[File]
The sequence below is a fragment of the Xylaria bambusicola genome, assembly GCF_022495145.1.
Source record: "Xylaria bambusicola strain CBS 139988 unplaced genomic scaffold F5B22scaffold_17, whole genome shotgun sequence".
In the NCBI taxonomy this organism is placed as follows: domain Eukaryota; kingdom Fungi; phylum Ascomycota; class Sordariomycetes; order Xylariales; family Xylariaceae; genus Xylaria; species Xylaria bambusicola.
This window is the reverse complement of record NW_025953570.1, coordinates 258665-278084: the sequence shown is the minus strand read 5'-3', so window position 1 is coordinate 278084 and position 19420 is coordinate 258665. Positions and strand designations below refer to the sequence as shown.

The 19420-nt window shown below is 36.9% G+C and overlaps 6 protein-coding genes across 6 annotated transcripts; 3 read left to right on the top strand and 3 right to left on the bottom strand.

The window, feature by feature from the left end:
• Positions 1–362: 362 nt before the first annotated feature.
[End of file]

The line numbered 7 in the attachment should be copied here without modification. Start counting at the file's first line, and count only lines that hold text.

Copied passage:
• Positions 1–362: 362 nt before the first annotated feature.